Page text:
'It's a line I'm conscious of': Paddy Glackin on the Art of Balancing Experimentation with the Solo Tradition

Paddy Glackin

'It's a line I'm conscious of': Paddy Glackin on the Art of Balancing Experimentation with the Solo Tradition

Ahead of a rare duo performance with uilleann piper Paddy Keenan in Armagh this November, fiddle-player Paddy Glackin speaks to The Journal of Music about solo playing, experimentation and how the Irish traditional music scene has changed radically in the digital age.

Forty years after they recorded the seminal album Doublin’, fiddle player Paddy Glackin and uilleann piper Paddy Keenan will perform together at the William Kennedy Piping Festival in Armagh this November.

It is the 25th anniversary of the festival, and also the 250th anniversary of the blind piper William Kennedy after whom the festival is named. Glackin and Keenan will perform at the Market Place Theatre on Saturday 17 November.

Centred scene
The two musicians last played together five years ago at a Na Píobairí Uilleann concert, but it was 25 years previously when they performed as a duo. Glackin’s recollections of the recording of the album in 1978 rekindle a time when the Irish traditional music scene was smaller and very different.

It was quite an intense scene but it wasn’t as big in terms of numbers. The music was a little bit more centred, with less global influences. There weren’t as many people playing, but the benefit of that was that there was a big audience for it.

Paddy [Keenan] and myself had been playing together for a couple of years, and in the Bothy Band as well. There was a coterie of us around Dublin and we were all playing with each other in different folk clubs.

Doublin’, which also features Dónal Lunny on bodhrán and blarge (a type of bouzouki) and Noel Kenny on concertina, is characterised by fast, note-for-note ensemble playing and incredible vigour, with highlights including the opening set of ‘Mountain Road’ and the ‘Congress Reel’, Keenan’s ‘Bunch of Keys’ solo and Glackin’s ‘Jenny’s Welcome to Charlie’ solo. The album was also one of the first to introduce the idea of the slow reel with the track ‘Castlekelly’.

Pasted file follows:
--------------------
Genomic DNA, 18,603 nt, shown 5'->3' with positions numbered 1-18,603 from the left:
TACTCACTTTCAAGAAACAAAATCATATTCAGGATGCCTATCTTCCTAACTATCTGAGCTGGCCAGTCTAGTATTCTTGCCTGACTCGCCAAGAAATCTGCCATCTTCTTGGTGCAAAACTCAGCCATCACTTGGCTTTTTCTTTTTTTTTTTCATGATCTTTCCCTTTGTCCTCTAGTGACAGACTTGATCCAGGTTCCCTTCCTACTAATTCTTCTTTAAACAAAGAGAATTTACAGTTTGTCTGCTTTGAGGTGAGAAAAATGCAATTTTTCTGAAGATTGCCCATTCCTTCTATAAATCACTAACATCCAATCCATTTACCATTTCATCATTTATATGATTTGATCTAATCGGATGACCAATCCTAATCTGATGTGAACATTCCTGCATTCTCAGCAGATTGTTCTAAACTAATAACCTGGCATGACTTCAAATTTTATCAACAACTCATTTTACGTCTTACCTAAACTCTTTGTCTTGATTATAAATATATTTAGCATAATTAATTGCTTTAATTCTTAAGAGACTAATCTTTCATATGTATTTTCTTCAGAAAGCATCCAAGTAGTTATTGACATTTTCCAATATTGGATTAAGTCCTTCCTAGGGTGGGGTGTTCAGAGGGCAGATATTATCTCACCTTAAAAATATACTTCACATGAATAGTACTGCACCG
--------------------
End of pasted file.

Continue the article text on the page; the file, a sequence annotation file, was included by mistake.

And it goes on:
We did it in Keystone Studios at the bottom of Harcourt Street. P.J. Curtis was the producer and Brian Masterson was the engineer. We recorded it over a period of two or three weeks perhaps. I always remember it was night-time recording. We didn’t do any daytime recording. We’d maybe start at 10 or 11 at night and work through till 3, 4 or 5 in the morning. Paddy preferred to play later in the evening. It was good fun.”

Liam O’Flynn and Tommy Peoples
The traditional music scene that emerged in Dublin in the 70s, and of which Glackin and Keenan were such a part, lost two of its most influential artists in 2018, Liam O’Flynn and Tommy Peoples. Glackin gave the eulogy at both funerals.

He knew O’Flynn from the 1960s and they had shared stages all over the world. ‘Liam and I go back a terribly long way. I’ve known him all my life. We shared so many different interests aside from the music. We’ve been on some great musical journeys together, such as the John Cage.’ Both performed Cage’s 1979 work Roaratorio, which featured six traditional musicians. 

Glackin also chaired the tribute to Tommy Peoples that took place at the Willie Clancy Summer School this year just before the Donegal fiddle-player died. ‘It was lovely to be able to be involved in something like that, and pay him the honour that he deserved.’

Solo and experimental